The size of current account deficit/surplus is affected by several factors including:
- Exchange rate (overvalued exchange rate would cause large deficit)
- Level of consumer spending (economic growth) and hence import spending
- Capital flows to finance deficit in long-term
- Saving rates – influencing level of import spending
- Relative inflation/competitiveness
The current account measures:
- The balance of trade in goods
- The balance of trade in services.
- Net current income e.g. profit from overseas investment.
- Transfer payments e.g. payments to the EU.
- A deficit implies imports good/services greater than exports. The net balance of trade in goods and services is the biggest factor in determining the current account.
- If there is a deficit on the current account, there will be a surplus on the Financial/Current account to compensate for the net withdrawals.
1. Economic growth/consumer spending
A period of consumer-led economic growth will cause a deterioration in the current account. Higher consumer spending will lead to higher spending on imports. At the end of the 1980s, the UK economy was booming with rising consumer spending and inflation. This led to a widening deficit on the current account. The recession of 1992 led to an improvement and a brief surplus in the mid-1990s. The recession of 2009 also led to a temporary improvement in the deficit as consumers cut back on spending.
- Marginal propensity to import. In the UK, consumers often have a high marginal propensity to import – this means a high percentage of extra income goes on imports. Therefore, in periods of economic growth, we see a significant rise in import spending.
- Depends on the type of economic growth. Economic growth can be export-led or investment-led. In this case, exports may be growing faster than import spending. For example, economies like China and Germany have experienced high economic growth, but also a current account surplus. This is due to the export-led nature of growth.
2. Exchange Rate
A depreciation in the exchange rate makes the currency relatively more competitive. After a depreciation, exports will be more competitive and imports more expensive. This should improve the current account.
However, it requires the demand for exports and imports to be relatively price elastic. If demand is inelastic, then cheaper exports will only cause a small rise in demand and the actual value of exports can decrease.
- There is often a time lag effect between a depreciation in the exchange rate and improvement in the current account.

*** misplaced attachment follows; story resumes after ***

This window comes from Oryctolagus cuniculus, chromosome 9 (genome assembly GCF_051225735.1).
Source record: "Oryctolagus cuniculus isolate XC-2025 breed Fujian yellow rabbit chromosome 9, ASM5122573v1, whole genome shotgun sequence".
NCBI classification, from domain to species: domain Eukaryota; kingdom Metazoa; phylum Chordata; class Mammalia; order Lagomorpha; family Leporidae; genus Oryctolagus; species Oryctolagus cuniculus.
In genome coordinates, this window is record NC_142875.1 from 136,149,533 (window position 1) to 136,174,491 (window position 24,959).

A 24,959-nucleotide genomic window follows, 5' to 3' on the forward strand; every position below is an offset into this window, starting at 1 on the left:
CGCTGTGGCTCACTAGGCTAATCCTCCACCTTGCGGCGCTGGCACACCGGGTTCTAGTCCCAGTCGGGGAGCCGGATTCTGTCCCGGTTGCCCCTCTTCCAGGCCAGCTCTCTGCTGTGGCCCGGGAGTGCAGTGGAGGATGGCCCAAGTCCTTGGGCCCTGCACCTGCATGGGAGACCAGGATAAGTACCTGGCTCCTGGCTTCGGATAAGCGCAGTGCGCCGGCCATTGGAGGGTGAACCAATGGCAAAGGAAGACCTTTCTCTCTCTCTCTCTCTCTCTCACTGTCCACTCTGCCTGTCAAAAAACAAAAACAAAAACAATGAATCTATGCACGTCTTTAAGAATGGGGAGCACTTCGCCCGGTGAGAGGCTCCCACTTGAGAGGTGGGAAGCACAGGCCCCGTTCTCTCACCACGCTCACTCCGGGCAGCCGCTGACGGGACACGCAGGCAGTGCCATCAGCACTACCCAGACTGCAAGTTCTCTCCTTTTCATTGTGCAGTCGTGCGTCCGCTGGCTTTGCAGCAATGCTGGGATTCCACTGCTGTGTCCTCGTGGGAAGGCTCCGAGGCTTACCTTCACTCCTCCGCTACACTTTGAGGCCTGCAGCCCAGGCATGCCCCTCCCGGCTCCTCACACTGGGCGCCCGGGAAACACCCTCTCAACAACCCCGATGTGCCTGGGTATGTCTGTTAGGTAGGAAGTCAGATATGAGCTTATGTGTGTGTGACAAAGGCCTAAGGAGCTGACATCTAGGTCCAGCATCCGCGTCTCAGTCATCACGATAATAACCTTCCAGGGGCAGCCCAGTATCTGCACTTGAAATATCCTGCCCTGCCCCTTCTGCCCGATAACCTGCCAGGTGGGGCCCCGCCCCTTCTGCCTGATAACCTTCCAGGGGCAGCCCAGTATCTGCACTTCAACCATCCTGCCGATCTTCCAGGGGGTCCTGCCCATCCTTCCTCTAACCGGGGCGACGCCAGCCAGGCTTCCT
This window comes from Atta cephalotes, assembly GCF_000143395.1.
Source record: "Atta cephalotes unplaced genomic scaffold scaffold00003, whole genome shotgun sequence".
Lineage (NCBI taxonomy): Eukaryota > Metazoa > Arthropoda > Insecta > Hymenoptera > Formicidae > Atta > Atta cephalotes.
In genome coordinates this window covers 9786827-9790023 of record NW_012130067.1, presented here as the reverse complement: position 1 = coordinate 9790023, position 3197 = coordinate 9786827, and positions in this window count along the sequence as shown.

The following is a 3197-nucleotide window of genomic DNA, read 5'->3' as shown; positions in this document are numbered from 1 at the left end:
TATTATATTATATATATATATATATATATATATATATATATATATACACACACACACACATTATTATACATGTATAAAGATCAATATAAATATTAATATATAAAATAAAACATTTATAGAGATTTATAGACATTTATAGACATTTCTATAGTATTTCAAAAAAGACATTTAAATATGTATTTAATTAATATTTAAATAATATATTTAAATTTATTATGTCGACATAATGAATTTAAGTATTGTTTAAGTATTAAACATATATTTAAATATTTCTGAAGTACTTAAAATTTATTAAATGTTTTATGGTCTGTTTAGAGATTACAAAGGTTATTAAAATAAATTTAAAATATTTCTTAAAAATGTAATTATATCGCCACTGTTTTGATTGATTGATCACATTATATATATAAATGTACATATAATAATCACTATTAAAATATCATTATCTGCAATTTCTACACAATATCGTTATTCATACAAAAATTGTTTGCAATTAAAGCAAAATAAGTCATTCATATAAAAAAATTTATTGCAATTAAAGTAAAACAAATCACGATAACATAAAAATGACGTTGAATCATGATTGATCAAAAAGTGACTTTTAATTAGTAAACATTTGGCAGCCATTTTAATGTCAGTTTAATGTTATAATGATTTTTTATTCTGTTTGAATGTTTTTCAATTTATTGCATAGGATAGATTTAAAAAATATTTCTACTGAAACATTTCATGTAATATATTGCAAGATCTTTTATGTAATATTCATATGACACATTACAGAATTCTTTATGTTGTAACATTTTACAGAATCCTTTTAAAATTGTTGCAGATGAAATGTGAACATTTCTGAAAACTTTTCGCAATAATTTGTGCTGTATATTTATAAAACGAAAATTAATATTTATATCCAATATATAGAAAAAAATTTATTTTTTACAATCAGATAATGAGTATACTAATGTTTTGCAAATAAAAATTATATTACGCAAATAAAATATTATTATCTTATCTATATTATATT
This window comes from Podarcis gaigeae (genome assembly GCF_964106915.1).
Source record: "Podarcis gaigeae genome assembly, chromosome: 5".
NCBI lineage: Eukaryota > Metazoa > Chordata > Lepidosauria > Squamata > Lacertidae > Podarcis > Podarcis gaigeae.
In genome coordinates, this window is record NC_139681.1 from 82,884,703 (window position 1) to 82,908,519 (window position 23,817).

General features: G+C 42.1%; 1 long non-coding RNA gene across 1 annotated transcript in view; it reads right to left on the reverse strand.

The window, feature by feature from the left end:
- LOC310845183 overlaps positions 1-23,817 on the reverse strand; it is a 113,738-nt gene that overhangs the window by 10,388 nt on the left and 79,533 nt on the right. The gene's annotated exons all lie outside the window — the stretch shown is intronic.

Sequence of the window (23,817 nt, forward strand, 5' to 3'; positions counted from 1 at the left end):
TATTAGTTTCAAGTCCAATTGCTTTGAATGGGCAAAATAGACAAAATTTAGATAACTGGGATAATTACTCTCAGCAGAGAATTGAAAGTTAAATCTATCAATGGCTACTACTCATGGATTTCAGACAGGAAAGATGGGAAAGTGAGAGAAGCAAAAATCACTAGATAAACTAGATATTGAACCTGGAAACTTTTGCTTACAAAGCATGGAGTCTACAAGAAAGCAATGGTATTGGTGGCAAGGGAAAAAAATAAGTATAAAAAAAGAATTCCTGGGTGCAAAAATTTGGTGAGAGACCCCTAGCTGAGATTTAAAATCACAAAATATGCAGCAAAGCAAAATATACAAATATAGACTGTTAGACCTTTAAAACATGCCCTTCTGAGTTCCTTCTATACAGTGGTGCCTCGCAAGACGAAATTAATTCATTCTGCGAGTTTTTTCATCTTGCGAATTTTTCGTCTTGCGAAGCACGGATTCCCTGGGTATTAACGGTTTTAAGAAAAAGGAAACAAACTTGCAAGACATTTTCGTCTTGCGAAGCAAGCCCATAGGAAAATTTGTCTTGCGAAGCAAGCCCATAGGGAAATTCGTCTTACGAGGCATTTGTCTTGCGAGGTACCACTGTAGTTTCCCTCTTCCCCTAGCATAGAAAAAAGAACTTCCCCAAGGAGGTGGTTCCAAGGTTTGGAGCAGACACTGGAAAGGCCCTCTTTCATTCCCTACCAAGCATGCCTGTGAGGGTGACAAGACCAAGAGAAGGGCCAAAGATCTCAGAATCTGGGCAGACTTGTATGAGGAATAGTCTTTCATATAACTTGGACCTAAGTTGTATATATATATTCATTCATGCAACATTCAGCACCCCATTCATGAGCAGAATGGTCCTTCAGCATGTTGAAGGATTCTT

- In the short term, demand is inelastic, but over time, consumers become more price sensitive and the depreciation starts to improve the current account.
- A depreciation may only cause a temporary improvement in the current account if it causes domestic inflation to increase. A depreciation can cause inflation for three reasons – 1) raises the price of imports, 2) increase domestic demand and also 3) may reduce the incentive of firms to cut costs – if this causes inflation, then the country will lose competitiveness and this will offset the improvement from the depreciation.
In the long term, the current account will be influenced by the relative competitiveness of an economies export industries.If a country becomes uncompetitive, then exports will decline relative to imports. For example, in the 1950s and 1960s, the UK didn’t have a large current account deficit. However, starting in the 1970s and 1980s, we have seen a steady increase in the underlying current account deficit. In particular, the deficit in goods (manufactured goods) has increased. This suggests that UK industry has become relatively less competitive. For example, it hasn’t been able to compete with low-cost countries such as China or higher productivity countries like Germany. Many factors determine relative competitiveness such as
- Relative wages
- Labour productivity
- Standard of infrastructure e.t.c
- Investment in technology – robots, AI
Competitiveness and relative inflation rates are particularly important for countries in the Euro – where they cannot devalue or allow the currency to appreciate. The Euro has tended to magnify current account imbalances.
In 2010, Greece and Portugal had a current deficit of close to 10% of GDP.
To some extent, the size of a sustainable current account deficit depends on how the level of capital flows a country can attract. For example, in the past, the US was able to run a persistent current account deficit of 3% of GDP or more (see: US Current account deficit) because foreign investors wanted to buy dollar assets. Without this demand for dollar assets (such as Treasury Bills) there would have been a decline in the value of the dollar which would have reduced the size of the current account deficit.
In particular, China (which has run a large current account surplus) has accumulated foreign currency reserves and has been willing to buy dollar assets. This inflow of currency enables the US to run a current account deficit.
If the US stopped attracting capital flows, the dollar would devalue and this would act to reduce the current account deficit.
Balance of payments crisis
A balance of payments crisis usually occurs when a country has a large current account deficit, but investors lose confidence and start to withdraw capital. The capital outflows cause a devaluation and inflation and further fall in confidence.
Why balance of payments always balances
This explains why capital inflows are important for enabling a long-term current account deficit.
A country with a low savings rate and high % of consumption will typically have a higher current account deficit. This is because a higher percentage of national income is going on consumption (which approx 1/3 may be imports). Countries with higher savings and higher levels of investment tend to have an economy more geared towards production, exports and a lower share of income goes on imports.